with the world married to peace at a home, to a triumph
of the Irish passion for fraternity over ancient
animosities, to the Irish genius for humanity over
inhumanity.

Prime Minister I know what a pivotal role you have played
in the peace process in Northern Ireland.
Your determination to succeed in this great endeavour,
allied to your understanding of the human and political
issues, your skills as a mediator, your courage, and the
trust in which you are held, has been crucial to the
progress which has been made so far.
We congratulate you for this.
And we also congratulate Prime Minister Major and the
British Government for the constructive role they have
played. The Australian Government welcomed the IRA's announcement
on September 1 that military operations would cease. The
Australian people welcomed it.
You have said that the opportunity now exists to take the
gun out of Irish politics forever.
All Australians hope that the opportunity can be seized,
and that peace comes to Ireland.
They hope as people throughout the world would hope
that the parties on whom peace depends understand that
because Australians love Ireland they hate the war that
goes on there.
Unionists and Nationalists now have an opportunity to
build relationships of trust, to pursue the goals of
cooperation and reconciliation.
To help this process I am very pleased to announce
tonight that, following my discussions with Prime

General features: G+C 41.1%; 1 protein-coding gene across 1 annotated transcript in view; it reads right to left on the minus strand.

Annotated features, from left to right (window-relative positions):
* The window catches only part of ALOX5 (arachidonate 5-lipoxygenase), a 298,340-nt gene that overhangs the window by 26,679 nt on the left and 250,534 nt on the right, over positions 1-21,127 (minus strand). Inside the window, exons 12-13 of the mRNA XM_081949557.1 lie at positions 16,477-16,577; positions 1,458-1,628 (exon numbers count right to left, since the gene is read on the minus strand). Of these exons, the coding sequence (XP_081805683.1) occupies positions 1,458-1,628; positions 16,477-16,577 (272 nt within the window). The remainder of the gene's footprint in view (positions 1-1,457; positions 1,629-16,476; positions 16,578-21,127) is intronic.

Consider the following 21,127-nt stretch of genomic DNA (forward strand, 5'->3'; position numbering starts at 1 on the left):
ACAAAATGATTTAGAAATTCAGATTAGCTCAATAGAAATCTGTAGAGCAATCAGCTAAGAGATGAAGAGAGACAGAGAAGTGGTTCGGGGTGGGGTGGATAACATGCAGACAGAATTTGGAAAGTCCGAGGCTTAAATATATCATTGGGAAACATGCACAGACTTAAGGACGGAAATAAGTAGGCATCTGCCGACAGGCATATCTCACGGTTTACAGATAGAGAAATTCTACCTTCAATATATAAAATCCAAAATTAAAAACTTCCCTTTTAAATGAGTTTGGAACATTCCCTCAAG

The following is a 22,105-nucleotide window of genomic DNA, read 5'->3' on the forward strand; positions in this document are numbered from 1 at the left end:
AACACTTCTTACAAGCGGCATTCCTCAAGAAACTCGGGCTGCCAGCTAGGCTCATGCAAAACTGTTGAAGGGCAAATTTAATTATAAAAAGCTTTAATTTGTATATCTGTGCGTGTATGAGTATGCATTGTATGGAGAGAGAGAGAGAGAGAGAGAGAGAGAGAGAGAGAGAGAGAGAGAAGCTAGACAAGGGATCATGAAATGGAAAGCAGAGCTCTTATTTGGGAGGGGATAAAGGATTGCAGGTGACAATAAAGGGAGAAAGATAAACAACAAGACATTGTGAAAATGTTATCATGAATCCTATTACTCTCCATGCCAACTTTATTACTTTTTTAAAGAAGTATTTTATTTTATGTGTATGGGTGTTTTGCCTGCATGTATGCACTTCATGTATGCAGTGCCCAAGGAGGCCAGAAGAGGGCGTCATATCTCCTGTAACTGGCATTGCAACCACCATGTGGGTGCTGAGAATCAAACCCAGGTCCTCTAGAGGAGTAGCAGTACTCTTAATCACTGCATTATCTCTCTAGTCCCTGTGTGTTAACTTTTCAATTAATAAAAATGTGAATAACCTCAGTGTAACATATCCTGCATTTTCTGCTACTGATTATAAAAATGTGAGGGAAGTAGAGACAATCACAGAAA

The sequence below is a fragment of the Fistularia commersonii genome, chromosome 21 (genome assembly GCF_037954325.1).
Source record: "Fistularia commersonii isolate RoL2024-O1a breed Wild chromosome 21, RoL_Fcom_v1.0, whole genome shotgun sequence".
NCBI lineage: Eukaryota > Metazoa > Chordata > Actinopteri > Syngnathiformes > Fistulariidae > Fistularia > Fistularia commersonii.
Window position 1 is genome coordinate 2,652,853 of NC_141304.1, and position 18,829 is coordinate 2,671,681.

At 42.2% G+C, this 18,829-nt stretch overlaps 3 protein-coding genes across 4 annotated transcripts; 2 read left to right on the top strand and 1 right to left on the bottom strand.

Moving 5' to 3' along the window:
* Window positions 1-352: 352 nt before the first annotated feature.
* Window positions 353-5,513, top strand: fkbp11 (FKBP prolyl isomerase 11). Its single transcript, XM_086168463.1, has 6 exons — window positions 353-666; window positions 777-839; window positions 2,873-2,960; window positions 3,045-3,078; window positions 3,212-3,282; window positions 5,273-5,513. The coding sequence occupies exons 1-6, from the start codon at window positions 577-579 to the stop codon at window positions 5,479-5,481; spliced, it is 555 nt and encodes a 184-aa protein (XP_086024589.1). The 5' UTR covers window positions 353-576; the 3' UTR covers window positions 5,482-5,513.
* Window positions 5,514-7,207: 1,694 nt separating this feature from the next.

Minister Reynolds, the Australian Government will
contribute $ 7 million over five years to the
International Fund for Ireland.
Not everyone here tonight will know about the Fund.
The Fund was set up in December 1986 following an
agreement between the British and Irish governments to
promote in its own words " economic and social advance
and to encourage contact, dialogue and reconciliation
between nationalists and unionists throughout Ireland".
The Fund does this by stimulating private investment and
enterprise, supplementing public programs and supporting
voluntary effort, including self-help schemes.
The Fund's role in economic development, particularly in
disadvantaged areas, will help to underpin progress
towards peace and reconciliation in Ireland.

It is the most valuable material assistance we can give,
and we are very pleased to join the United States, Canada
the European Union and New Zealand among other
countries in giving it.
Prime Minister
We have a great deal of shared history and shared
traditions upon which to build our relationship.
It is essential that to the warmth of our relationship we
continue to add the threads which join our common
interests and ambition.
We need to build on those people to people relationships,
especially tourism.
We need more of the kind of institutional cooperation
which saw that great exhibition of European Masters from
the National Gallery of Ireland come to the National
Gallery of Australia.
We want to see the two way flow of investment grow. We
are each of us primarily concerned with our own regionsbut
that does not mean we turn our backs either on old
friends, or on new opportunities.
We hope that Irish business people will increasingly use
Australia as a base for doing business in Asia and that
Australia will use Ireland as a springboard to Europe.
We need the sorts of exhanges which will help our young
people get to know each other.
And we need, Prime Minister, visits like this one.
Visits which strengthen the bonds between us and remind
us that we share not only an extraordinary past, but a
future which really has never been so promising.
I began by saying that we share so much history. It
might be appropriate to this occasion and to the times we
live in if I close by saying that nothing in our history
is so important as the future.
on behalf of the Government and people of Australia I
welcome you and wish you a most enjoyable and rewarding
stay. ends

Transcript 9362